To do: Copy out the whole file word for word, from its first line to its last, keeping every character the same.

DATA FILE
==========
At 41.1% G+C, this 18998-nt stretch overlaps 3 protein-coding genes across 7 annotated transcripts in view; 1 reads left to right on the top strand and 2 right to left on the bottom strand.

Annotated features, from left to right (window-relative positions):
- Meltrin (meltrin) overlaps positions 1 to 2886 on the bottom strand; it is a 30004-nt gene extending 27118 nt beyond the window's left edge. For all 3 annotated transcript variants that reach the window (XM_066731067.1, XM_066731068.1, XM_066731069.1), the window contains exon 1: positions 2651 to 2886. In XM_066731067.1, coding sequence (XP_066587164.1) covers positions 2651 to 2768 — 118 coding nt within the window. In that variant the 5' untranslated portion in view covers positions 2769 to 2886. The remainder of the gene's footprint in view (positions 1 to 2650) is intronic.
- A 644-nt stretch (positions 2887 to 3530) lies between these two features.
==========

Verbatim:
At 41.1% G+C, this 18998-nt stretch overlaps 3 protein-coding genes across 7 annotated transcripts in view; 1 reads left to right on the top strand and 2 right to left on the bottom strand.

Annotated features, from left to right (window-relative positions):
- Meltrin (meltrin) overlaps positions 1 to 2886 on the bottom strand; it is a 30004-nt gene extending 27118 nt beyond the window's left edge. For all 3 annotated transcript variants that reach the window (XM_066731067.1, XM_066731068.1, XM_066731069.1), the window contains exon 1: positions 2651 to 2886. In XM_066731067.1, coding sequence (XP_066587164.1) covers positions 2651 to 2768 — 118 coding nt within the window. In that variant the 5' untranslated portion in view covers positions 2769 to 2886. The remainder of the gene's footprint in view (positions 1 to 2650) is intronic.
- A 644-nt stretch (positions 2887 to 3530) lies between these two features.